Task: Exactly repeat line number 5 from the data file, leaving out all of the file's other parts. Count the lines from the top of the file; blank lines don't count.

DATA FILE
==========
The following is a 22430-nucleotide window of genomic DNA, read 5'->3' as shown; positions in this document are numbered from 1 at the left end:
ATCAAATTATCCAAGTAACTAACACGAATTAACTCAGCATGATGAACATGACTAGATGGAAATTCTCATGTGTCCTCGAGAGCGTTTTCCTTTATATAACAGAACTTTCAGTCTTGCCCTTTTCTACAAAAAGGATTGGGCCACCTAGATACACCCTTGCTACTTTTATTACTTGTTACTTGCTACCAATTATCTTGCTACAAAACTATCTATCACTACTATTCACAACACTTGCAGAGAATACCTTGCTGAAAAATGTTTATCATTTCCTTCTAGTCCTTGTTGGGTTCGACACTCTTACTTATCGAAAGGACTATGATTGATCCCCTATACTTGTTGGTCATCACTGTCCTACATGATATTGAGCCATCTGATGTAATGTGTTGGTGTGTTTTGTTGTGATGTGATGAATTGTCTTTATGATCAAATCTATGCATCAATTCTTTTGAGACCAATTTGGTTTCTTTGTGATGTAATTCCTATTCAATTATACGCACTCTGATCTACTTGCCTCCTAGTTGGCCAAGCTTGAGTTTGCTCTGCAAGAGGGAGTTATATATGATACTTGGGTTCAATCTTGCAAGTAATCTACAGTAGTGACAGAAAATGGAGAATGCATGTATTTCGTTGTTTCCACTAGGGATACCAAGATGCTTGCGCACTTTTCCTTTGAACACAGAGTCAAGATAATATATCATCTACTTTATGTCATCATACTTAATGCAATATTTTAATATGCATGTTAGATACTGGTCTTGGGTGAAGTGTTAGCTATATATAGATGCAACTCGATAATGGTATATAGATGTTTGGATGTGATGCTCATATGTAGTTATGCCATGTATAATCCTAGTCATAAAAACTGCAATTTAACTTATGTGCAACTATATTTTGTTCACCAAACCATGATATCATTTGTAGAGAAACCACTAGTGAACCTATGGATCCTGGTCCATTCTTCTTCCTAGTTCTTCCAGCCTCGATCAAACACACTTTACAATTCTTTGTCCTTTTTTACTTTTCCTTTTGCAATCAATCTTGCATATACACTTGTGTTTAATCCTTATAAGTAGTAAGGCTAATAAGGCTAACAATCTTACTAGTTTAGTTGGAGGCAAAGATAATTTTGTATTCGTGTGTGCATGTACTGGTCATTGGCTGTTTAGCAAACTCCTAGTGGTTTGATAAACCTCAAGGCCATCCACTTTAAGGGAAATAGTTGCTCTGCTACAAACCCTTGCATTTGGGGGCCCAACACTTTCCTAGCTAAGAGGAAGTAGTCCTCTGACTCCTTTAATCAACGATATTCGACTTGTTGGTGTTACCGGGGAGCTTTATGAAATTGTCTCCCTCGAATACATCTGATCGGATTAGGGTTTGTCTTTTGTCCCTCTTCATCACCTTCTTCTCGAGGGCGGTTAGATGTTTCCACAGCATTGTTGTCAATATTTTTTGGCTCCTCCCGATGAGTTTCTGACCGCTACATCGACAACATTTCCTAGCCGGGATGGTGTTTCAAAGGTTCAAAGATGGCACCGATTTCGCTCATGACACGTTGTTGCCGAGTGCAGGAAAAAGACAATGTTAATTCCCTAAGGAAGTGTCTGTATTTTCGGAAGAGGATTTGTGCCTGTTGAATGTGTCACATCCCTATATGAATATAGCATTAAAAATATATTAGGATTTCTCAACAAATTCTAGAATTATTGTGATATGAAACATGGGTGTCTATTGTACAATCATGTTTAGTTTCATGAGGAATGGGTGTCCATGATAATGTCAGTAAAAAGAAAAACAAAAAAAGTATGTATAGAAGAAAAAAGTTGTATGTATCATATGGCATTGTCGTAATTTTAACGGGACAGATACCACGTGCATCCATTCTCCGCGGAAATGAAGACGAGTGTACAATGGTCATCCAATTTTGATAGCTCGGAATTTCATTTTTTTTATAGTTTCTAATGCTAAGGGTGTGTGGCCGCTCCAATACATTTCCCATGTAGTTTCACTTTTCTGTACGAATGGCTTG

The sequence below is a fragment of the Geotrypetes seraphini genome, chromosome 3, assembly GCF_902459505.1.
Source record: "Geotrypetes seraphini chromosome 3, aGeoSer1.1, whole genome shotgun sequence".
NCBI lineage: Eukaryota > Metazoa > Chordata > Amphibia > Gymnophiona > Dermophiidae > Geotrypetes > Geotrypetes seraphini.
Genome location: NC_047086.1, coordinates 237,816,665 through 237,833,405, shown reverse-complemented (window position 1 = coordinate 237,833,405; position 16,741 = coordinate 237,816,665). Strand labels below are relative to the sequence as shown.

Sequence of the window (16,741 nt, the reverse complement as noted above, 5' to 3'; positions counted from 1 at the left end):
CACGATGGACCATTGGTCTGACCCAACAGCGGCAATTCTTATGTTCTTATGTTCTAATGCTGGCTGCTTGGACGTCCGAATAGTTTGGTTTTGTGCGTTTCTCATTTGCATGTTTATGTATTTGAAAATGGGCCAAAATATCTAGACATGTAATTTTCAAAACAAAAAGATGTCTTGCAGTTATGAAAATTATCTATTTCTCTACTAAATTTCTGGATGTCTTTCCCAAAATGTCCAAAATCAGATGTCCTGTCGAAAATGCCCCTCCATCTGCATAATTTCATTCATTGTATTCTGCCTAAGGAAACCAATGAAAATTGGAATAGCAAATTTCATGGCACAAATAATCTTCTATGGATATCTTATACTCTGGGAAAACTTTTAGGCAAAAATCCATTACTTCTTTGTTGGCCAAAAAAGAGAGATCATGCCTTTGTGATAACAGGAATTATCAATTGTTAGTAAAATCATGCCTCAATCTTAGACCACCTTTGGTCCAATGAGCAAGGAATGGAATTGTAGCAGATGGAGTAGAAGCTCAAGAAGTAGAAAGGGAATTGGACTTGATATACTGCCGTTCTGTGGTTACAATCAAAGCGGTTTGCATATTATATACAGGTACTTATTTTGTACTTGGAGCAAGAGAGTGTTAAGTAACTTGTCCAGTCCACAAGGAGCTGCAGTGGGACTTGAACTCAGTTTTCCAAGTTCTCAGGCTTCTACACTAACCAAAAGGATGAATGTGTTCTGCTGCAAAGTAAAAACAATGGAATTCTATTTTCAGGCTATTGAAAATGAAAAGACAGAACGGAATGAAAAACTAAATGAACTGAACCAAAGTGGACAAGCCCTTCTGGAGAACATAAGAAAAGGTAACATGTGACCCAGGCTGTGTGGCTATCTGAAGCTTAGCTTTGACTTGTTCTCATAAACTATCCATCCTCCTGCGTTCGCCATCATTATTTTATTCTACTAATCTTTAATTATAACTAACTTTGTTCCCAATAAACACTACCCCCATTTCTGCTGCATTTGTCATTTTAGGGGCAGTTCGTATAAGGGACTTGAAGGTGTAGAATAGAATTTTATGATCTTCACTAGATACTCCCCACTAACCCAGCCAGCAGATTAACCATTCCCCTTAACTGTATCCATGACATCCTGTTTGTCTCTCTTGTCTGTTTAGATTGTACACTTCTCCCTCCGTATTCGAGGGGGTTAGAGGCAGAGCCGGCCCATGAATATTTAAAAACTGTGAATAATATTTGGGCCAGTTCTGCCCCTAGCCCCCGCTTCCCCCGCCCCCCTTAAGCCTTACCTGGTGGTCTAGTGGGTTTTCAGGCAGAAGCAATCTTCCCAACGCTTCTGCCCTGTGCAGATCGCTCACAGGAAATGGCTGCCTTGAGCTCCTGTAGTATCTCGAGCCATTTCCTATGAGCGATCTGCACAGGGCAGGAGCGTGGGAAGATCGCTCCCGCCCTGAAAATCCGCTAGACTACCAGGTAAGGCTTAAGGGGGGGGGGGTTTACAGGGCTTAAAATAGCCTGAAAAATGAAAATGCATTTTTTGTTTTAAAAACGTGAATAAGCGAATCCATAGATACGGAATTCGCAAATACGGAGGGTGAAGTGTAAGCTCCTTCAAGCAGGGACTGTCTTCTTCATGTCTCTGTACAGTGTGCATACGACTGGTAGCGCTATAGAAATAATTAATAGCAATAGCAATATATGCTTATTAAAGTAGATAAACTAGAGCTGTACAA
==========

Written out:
NCBI lineage: Eukaryota > Metazoa > Chordata > Amphibia > Gymnophiona > Dermophiidae > Geotrypetes > Geotrypetes seraphini.